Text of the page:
In the late 19th century, bison were driven nearly to extinction, and there were none at all left in the area of the Wahpeton Dakota Nation in Saskatchewan. The First Nations elders, who had also been driven off their land, lamented the loss of the bison, and prophesied that they would return and bring good things for their people.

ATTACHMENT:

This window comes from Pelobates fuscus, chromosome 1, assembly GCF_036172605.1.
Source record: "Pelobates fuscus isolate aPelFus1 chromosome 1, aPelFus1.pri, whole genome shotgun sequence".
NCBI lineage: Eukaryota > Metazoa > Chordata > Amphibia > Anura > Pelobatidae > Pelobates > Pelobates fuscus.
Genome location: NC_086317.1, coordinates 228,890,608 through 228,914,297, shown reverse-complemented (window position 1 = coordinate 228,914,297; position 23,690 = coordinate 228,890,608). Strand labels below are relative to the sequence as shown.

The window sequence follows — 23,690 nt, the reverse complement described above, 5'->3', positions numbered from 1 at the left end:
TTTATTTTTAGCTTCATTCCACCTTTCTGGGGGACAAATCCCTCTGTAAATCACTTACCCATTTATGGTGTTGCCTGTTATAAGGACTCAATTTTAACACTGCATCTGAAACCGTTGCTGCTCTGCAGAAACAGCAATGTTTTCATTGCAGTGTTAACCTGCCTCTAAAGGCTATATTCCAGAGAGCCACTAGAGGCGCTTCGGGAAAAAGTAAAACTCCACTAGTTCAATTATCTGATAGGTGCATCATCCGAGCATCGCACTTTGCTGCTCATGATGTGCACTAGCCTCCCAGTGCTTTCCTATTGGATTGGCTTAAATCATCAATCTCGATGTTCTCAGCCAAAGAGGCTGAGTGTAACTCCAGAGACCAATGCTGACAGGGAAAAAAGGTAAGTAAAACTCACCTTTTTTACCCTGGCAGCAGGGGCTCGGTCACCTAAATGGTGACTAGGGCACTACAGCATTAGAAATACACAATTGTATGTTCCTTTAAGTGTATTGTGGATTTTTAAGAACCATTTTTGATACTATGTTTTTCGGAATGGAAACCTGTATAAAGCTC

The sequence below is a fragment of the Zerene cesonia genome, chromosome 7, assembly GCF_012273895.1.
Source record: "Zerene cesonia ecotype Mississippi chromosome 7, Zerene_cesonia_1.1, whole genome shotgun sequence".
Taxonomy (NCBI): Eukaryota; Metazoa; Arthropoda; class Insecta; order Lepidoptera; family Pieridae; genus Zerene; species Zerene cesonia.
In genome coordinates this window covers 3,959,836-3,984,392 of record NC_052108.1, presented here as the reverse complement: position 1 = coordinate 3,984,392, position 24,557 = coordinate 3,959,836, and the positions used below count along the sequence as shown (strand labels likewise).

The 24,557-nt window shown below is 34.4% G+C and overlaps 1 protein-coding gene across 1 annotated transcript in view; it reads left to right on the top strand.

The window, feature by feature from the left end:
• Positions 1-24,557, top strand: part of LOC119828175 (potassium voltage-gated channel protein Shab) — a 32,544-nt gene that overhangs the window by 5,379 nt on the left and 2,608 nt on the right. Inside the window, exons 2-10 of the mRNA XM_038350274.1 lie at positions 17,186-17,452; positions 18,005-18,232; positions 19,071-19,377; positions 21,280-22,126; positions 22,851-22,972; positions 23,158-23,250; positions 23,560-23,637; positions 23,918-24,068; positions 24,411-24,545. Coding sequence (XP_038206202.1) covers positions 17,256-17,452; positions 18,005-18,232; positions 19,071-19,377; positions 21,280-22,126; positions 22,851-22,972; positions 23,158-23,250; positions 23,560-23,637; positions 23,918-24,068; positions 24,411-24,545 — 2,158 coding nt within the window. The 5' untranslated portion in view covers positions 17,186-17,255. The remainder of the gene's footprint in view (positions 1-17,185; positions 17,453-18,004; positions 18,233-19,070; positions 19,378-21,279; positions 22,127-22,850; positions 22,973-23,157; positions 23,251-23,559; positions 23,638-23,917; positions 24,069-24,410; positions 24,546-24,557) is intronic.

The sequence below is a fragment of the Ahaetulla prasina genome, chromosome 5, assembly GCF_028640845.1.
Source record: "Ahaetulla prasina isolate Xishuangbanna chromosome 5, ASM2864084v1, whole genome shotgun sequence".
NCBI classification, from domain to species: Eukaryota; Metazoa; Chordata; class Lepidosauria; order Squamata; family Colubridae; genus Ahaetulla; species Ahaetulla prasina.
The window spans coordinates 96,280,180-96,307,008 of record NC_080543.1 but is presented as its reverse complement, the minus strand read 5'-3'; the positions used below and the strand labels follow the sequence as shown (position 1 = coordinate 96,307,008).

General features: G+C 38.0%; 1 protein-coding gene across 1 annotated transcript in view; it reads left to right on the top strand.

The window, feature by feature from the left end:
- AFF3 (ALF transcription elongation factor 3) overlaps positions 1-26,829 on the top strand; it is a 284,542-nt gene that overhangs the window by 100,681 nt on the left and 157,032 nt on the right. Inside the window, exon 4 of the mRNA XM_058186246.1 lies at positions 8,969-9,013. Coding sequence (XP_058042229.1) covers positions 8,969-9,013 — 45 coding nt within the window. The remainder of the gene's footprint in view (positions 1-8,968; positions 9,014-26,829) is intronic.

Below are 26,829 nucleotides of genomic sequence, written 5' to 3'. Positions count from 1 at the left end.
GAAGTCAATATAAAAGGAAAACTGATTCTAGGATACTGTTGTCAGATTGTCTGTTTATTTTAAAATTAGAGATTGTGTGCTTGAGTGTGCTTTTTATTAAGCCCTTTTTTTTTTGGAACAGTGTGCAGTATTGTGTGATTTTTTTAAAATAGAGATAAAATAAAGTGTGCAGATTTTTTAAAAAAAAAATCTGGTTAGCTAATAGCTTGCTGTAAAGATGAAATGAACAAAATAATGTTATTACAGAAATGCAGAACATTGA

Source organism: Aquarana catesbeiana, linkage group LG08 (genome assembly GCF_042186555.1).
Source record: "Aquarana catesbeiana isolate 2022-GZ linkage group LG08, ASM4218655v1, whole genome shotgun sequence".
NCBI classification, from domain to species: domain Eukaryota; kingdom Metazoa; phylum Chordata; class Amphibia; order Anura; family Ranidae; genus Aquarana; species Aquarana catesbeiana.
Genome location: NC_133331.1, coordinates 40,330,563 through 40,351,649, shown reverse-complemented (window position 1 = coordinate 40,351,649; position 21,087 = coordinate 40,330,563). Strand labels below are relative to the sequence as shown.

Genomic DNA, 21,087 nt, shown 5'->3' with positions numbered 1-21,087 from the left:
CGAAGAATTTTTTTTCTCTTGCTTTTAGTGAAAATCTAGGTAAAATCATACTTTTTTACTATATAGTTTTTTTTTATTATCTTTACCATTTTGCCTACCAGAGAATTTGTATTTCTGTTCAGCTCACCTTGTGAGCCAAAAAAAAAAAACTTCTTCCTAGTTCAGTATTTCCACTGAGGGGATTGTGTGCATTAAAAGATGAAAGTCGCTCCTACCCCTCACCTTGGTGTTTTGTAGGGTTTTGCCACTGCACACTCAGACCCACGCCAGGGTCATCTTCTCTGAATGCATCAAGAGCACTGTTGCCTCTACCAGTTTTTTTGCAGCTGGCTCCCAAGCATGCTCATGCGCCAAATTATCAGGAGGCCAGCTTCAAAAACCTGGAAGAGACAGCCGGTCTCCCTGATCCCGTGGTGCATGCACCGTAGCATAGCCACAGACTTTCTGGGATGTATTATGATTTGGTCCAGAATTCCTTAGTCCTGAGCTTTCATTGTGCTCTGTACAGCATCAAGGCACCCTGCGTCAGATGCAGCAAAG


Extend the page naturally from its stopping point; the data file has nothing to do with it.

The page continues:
In 2019, bison did return when they were introduced to Wanuskewin Heritage Park. The bison went about altering the landscape, as they do, and about eight months later, made their first archaeological discovery. Not on purpose, of course, but the animals had removed the vegetation from an area near an old buffalo jump to use it as a dust wallow. Their hooves had beaten back some of the soil, and unearthed the first petroglyphs found in Wanuskewin. Four of them, plus a stone tool that was used to carve the rocks. The marks on the rocks are dated between 300 and 1800 years old, and estimated to be around 1000 years old.